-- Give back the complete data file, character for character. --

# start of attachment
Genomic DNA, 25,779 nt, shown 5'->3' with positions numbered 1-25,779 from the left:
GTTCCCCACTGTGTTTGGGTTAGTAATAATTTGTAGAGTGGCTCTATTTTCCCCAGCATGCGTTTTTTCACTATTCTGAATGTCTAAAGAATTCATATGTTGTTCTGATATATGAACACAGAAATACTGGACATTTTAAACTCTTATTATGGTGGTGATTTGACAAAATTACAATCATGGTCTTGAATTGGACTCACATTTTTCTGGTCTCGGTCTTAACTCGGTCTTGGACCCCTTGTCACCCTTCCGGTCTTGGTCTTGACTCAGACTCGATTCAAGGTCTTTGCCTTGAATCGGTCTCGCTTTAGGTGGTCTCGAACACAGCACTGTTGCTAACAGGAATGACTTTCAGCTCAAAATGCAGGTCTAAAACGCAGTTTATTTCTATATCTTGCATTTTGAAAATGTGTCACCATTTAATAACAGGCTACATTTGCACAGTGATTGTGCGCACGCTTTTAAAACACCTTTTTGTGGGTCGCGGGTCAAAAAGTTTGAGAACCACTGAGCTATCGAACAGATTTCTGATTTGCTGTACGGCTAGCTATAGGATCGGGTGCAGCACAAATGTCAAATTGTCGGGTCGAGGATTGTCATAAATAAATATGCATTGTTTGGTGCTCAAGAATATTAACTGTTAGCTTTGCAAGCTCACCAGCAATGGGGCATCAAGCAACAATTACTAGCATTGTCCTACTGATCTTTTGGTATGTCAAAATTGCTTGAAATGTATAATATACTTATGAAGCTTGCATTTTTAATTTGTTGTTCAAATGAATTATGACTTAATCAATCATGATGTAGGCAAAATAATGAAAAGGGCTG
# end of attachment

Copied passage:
Genomic DNA, 25,779 nt, shown 5'->3' with positions numbered 1-25,779 from the left:
GTTCCCCACTGTGTTTGGGTTAGTAATAATTTGTAGAGTGGCTCTATTTTCCCCAGCATGCGTTTTTTCACTATTCTGAATGTCTAAAGAATTCATATGTTGTTCTGATATATGAACACAGAAATACTGGACATTTTAAACTCTTATTATGGTGGTGATTTGACAAAATTACAATCATGGTCTTGAATTGGACTCACATTTTTCTGGTCTCGGTCTTAACTCGGTCTTGGACCCCTTGTCACCCTTCCGGTCTTGGTCTTGACTCAGACTCGATTCAAGGTCTTTGCCTTGAATCGGTCTCGCTTTAGGTGGTCTCGAACACAGCACTGTTGCTAACAGGAATGACTTTCAGCTCAAAATGCAGGTCTAAAACGCAGTTTATTTCTATATCTTGCATTTTGAAAATGTGTCACCATTTAATAACAGGCTACATTTGCACAGTGATTGTGCGCACGCTTTTAAAACACCTTTTTGTGGGTCGCGGGTCAAAAAGTTTGAGAACCACTGAGCTATCGAACAGATTTCTGATTTGCTGTACGGCTAGCTATAGGATCGGGTGCAGCACAAATGTCAAATTGTCGGGTCGAGGATTGTCATAAATAAATATGCATTGTTTGGTGCTCAAGAATATTAACTGTTAGCTTTGCAAGCTCACCAGCAATGGGGCATCAAGCAACAATTACTAGCATTGTCCTACTGATCTTTTGGTATGTCAAAATTGCTTGAAATGTATAATATACTTATGAAGCTTGCATTTTTAATTTGTTGTTCAAATGAATTATGACTTAATCAATCATGATGTAGGCAAAATAATGAAAAGGGCTG